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Backing up my ginormous Zotero library was something of a deterrent, so I didn’t install Firefox 3 until Ubiquity (Introducity Ubiquity, Mozilla Labs) (Ubiquity Firefox Plugin) piqued my curiosity.
At first glance, Ubiquity strikes me as Quicksilver for the Web. I suspect it will be much more.
Install a single plugin, then summon Ubiquity’s command box with a keysequence. You can also use a contextual menu (right). Pre-installed commands are sorted in order of expected use. ‘Tag’ uses Firefox’s local tagging capability. To add delicious bookmarks, you could try delicious plugin code from Ryan Sonnek.
Aza Raskin’s Ubiquity Intro Video gives a sense of the current capabilities. For instance, Example #2 shows that highlighting Craigslist apartment listings and invoking ‘map these’ generates a map of the listings.
Step 1: Highlight Craigslist apartment listings
Step 2: Invoke Ubiquity's 'map-these' command
Step 3: Voila! Mapped listings. (Less clicking, more mapping!)
Nice, eh? Go try Ubiquity. Or, if you want to read more first, there are plenty of options:
Ubiquity Info for Users: Mozilla Labs Post | User Tutorial
More: Extra Commands | Ubiquity Herd (Stats/Dashboard) | Support/Discussions | post from Aza Raskin’s personal blog
Ubiquity Info Developer Links: Author Tutorial | Source Code | Google Group | Wishlist | Labs Wiki
Tags: Aza Raskin, Craigslist, Firefox, Mozilla, Mozilla Labs, Ubiquity
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Every week, I take a look at old newspapers pulled from Chronicling America by Ed Summers’ 100 Years Ago Today feed. Sometimes my gaze is caught by events of the day—telephones, auto accidents, odd notions of gender roles. Just about every week I stare at the magazine section of the front page of The San Francisco Sunday Call*. Often I don’t know how to interpret these—do they really have something to do with the news of the week?
The Girl of the Butterflies, San Francisco Sunday Call, August 23, 1908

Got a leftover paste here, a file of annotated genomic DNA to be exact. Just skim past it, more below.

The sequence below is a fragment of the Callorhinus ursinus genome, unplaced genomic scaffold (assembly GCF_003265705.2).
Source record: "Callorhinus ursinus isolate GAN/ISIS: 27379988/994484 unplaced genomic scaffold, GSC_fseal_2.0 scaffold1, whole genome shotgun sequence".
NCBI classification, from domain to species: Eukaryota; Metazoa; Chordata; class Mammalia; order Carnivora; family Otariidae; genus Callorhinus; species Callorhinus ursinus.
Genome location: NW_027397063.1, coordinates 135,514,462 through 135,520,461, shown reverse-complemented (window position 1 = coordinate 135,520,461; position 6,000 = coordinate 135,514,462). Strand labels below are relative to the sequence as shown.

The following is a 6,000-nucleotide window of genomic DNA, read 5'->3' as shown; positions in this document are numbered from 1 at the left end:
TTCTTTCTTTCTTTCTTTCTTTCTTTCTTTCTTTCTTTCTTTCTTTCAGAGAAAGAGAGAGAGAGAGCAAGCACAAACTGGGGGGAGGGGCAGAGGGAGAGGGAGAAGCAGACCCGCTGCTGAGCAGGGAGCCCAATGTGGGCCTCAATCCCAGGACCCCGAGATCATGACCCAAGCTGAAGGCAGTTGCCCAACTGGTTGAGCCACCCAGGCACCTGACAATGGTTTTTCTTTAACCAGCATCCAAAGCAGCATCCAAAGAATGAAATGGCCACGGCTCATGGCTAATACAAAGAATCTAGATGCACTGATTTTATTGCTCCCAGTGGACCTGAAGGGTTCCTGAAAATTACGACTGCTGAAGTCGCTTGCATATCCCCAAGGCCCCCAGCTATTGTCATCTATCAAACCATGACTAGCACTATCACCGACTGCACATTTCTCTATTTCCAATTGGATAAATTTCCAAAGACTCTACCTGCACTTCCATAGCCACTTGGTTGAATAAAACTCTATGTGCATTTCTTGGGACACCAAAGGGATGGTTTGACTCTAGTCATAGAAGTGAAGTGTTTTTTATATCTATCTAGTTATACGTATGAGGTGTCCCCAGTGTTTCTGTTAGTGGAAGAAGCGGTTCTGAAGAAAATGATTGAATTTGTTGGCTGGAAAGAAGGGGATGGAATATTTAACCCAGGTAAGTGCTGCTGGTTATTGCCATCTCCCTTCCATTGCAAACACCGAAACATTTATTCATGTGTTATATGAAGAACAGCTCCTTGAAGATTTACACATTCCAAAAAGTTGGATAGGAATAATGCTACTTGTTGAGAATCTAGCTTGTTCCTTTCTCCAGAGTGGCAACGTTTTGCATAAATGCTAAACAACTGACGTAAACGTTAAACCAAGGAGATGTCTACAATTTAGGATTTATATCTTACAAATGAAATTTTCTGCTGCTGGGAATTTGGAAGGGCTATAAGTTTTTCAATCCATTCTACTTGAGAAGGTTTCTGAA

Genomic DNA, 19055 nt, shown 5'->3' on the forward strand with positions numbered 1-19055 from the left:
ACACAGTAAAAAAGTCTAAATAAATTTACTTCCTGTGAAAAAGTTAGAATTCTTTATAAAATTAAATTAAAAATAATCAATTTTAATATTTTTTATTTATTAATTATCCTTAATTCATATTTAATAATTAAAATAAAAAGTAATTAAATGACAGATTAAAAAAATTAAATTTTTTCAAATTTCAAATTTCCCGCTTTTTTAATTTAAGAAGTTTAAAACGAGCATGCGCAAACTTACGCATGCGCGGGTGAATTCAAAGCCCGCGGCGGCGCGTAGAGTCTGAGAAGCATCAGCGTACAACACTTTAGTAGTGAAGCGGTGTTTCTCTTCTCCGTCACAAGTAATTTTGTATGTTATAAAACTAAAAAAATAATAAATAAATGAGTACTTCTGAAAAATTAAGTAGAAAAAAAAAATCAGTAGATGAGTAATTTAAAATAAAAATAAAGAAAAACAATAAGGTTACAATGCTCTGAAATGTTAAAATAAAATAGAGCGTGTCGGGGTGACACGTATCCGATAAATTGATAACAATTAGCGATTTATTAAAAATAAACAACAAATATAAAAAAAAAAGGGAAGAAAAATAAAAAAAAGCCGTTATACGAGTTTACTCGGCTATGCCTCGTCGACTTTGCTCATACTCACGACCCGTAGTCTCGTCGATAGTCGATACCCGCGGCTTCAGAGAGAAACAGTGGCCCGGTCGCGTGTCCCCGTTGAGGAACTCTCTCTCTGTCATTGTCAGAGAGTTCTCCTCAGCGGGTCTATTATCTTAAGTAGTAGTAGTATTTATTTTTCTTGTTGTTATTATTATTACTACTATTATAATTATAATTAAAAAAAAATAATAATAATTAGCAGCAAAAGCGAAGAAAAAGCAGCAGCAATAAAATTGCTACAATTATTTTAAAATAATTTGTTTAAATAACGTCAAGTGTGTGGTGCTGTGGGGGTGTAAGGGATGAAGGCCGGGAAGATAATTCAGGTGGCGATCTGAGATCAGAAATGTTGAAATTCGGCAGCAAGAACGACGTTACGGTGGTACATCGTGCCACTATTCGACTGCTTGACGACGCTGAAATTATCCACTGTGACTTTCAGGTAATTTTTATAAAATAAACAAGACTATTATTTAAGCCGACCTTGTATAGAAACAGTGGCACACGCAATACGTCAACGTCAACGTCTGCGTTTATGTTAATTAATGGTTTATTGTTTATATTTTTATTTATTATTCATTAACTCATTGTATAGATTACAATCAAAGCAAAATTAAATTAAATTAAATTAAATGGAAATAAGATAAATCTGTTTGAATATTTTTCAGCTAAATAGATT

This week’s cover is particularly beautiful: The Girl of the Butterflies. So many questions arise from one simple image from August 23, 1908: Were there really so many butterflies in San Francisco 100 years ago? Would a woman really go netting in such a costume? What do butterflies have to do with anything? The wonderful thing about peering into the past is that it opens more questions than answers.
*The San Francisco Call wikipedia entry is a good start but needs some work.
Tags: butterflies, Chronicling America, digitized images, history, San Francisco Sunday Call
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After seeing a great local production, I decided to reread As You Like It. Before I got around to digging out my Complete Works of Shakespeare, I got a copy for my iphone.
Reading on the iphone was a satisfying experience. The screen is crisp and paging down through the text becomes automatic. Just tap in the lower third of the screen. (Paging up is not enabled, but the upper 2/3rds of the screen allow scrolling up or down.)
I prefer reading in landscape mode:
Formatting of Shakespeare’s verse can be awkward in horizontal mode:
App name: Shakespeare[appstore]
Bugs: Beware of losing your place when changing between landscape and horizontal screen modes. Pagination routines need to be updated.
- Navigation and font size selection are only available in the horizontal screen mode.
- Landscape mode is supported only within a text; it is not supported in the main, about, or help screens.
Features: 10 font sizes, changed by tapping buttons in horizontal screen mode. Navigating down through a text is easy: tap on the lower third of the screen.
Other reviews: A video overview starts at 1:18 of this T4 videopodcast.
Tags: iphone apps, Shakespeare